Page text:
In the News: Drugs! Trump! Emojis! Important Things That Aren’t Good Clickbait!

A round-up of recent religion news. Continue Reading →

In the News: Profiling, Prince, Peaceniks and more!

A round-up of recent religion news. Continue Reading →

In the News: Westboro, Paris, Haiti, and Beyond!

A round-up of the week’s religion news. Continue Reading →

In the News: Heaven, Human Rights, His Holiness, and more!

A round-up of the week’s religion news. Continue Reading →

In the News: #blacklivesmatter, #Illridewithyou, TL;DR Bible Stories, and more!

A round-up of recent religion and media stories in the news. Continue Reading →

Jews and Black Baseball, March 21

Join us at the NYU Bookstore on Wednesday, March 21, for another event in our Revealer Reading Series:

March, 21 2012 | 5:00 – 6:30pm

726 Broadway, New York

THE REVEALER READING SERIES

Out of Left Field: Jews and Black Baseball (2011, Oxford)

REBECCA ALPERT (Temple University) will read from her new book which explores how Jewish sports entrepreneurs, political radicals, and a team of black Jews from Belleville, Virginia called the Belleville Grays–the only Jewish team in the history of black baseball–made their mark on the segregated world of the Negro Leagues.

Respondent: JUDITH WEISENFELD (Princeton University).

Co-sponsor: NYU Bookstore Continue Reading →

The House of David

An excerpt from Out of Left Field: Jews and Black Baseball (Oxford University Press, 2011) by Rebecca Alpert, from Chapter Four, The Conflict over Baseball Comedy.

A few independent white baseball teams also clowned and relied on novelty to gain bookings. The best known of these teams was the House of David. The team originated in 1916 within the Israelite House of David messianic Christian group based in Benton Harbor, Michigan. Like the only black Jewish team, the Belleville Grays, the House of David team began as a recreational activity for the community. They played well, and began to send out a touring team in 1919. The colony split in the 1930s, and both groups continued to promote traveling baseball teams, one of which continued through the 1950s. Many members of the community played, but they also welcomed outsiders, including major league baseball stars like Grover Cleveland Alexander and the female star Babe Didrikson, who was a well-known athlete in golf, basketball, and track and field. There were also many imitation House of David teams, including the Havana Cuban House of David organized by Jewish entrepreneur Syd Pollock. The original House of David once tried to take the imposters to court to protect their name, but there were simply too many imitators. Continue Reading →

Hello Daily Links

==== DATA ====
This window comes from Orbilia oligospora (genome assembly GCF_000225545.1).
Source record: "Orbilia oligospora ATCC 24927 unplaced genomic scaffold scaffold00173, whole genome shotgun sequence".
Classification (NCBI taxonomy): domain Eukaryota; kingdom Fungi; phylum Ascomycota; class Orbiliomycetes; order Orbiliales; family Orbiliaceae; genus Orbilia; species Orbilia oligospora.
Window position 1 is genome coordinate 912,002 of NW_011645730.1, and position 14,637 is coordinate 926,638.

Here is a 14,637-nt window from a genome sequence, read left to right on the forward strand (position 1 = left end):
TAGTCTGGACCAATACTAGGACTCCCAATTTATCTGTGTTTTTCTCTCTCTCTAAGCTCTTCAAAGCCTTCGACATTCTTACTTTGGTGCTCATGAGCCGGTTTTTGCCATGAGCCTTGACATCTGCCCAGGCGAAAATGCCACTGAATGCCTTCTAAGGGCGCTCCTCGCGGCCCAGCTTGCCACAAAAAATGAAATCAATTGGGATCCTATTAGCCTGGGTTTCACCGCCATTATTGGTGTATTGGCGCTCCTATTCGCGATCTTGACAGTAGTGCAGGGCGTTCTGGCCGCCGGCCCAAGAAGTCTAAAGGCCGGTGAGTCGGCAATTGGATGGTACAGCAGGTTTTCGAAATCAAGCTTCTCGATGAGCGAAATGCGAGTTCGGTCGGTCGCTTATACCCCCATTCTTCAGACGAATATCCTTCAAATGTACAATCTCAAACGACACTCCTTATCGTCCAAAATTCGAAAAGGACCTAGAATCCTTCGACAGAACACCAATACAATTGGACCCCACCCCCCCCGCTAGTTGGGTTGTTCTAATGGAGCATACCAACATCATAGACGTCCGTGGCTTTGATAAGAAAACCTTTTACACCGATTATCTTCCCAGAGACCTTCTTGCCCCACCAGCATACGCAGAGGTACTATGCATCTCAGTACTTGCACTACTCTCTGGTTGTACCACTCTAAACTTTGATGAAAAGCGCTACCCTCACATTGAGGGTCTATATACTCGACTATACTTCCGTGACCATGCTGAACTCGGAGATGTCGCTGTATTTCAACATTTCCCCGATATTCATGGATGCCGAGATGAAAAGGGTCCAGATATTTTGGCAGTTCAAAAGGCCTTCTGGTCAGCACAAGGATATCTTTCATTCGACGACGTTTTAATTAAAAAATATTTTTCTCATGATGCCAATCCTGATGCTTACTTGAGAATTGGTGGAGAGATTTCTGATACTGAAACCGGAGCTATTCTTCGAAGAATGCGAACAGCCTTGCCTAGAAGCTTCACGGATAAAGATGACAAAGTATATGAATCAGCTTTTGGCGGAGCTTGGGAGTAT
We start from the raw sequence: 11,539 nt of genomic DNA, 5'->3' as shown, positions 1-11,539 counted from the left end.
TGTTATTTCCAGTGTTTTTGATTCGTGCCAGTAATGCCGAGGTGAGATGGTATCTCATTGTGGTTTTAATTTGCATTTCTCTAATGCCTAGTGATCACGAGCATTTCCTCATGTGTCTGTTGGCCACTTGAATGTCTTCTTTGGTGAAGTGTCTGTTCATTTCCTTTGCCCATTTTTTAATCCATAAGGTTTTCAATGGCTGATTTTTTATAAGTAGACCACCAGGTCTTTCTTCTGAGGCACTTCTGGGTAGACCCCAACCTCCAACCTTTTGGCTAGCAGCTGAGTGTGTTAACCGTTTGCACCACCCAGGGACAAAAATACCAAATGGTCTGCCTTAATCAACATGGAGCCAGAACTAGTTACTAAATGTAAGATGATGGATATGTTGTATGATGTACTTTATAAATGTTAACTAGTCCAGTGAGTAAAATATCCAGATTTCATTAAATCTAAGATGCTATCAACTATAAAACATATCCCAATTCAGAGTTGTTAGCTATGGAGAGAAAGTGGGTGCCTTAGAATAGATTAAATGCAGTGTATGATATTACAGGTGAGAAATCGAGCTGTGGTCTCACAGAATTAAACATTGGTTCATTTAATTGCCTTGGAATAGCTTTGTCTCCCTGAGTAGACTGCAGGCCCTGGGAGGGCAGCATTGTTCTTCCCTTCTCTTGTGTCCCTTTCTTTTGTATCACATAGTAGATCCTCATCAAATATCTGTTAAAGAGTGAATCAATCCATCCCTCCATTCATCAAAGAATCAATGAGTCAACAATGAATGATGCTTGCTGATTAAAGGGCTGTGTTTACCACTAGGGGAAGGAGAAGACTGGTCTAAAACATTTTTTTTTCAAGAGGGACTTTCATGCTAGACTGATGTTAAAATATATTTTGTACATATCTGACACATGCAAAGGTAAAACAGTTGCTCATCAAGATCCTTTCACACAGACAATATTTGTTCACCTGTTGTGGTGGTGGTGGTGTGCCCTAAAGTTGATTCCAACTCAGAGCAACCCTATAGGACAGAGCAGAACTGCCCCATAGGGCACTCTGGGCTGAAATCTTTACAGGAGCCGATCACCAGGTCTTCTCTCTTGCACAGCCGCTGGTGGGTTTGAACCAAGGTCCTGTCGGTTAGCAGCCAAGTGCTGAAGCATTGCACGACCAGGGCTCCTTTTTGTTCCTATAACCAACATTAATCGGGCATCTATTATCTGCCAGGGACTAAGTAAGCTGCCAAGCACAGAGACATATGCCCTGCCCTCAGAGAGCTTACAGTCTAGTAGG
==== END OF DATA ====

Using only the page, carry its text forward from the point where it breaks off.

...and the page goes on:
Whattayaknow?! Mormons handle money differently than the rest of us. Same with the Mennonites, and the Jews.

Is the Fall true or just factual?  Or both?  And what does that mean for Catholicism? Or, as the always witty @danielsilliman asked via twitter, in response to this, aliens?

Charisma confuses mission work in North Korea with human rights work.  Yes, freedom of conscience should be a human right, but just dropping Christian flyers into North Korea isn’t really human rights work, folks.

Country music star Collin Raye is the new national spokesperson for the Terri Schiavo Life & Hope Network.

Birth panels:  Conservative Catholic groups dissatisfied with the rigor of the conscience clauses in the Obama Administration’s health care bill are organizing to support Jeff Fortenberry’s “Respect for Rights of Conscience Act.”  It would “permit a health plan to decline coverage of specific items and services that are contrary to the religious beliefs of the sponsor, issuer, or other entity offering the plan.”  It would expand denominational health care nationally, prohibiting patients from receiving the full range of medically sound treatments (or meaningful referrals, or informed consent) at denominational hospitals.  Four of the top 10 HMOs in the US, by the way, are Catholic.

Celebrate Yom Kippur with all the dirty hippies in Zuccotti Park tomorrow night.

Everybody’s hating on Jim Wallis and Evangelicals.  Here’s why.  (They’ve apparently forgotten what persecution does for him!)

Some good #OWS Links:  Metamovement.  Blame yourself. Is America. Everything. Continue Reading →

Religion Doesn’t Always Work for Mammon

Ruben Sanchez: Religion Clause recently informed us of a court ruling that states that the United Postal Service (USPS) does not need to accommodate a Seventh Day Adventist employee’s request to have every Saturday off. The 8th Circuit held that if Saturday leave were granted, such a demand, made under Title VII of the 1964 Civil Rights Act, would impose an undue hardship on the company, violate its collective bargaining agreement, or challenge its seniority system.” Continue Reading →

Religion Doesn’t Always Work for Mammon

Ruben Sanchez: Religion Clause recently informed us of a court ruling that states that the United Postal Service (USPS) does not need to accommodate a Seventh Day Adventist employee’s request to have every Saturday off. The 8th Circuit held that if Saturday leave were granted, such a demand, made under Title VII of the 1964 Civil Rights Act, would impose an undue hardship on the company, violate its collective bargaining agreement, or challenge its seniority system.” Continue Reading →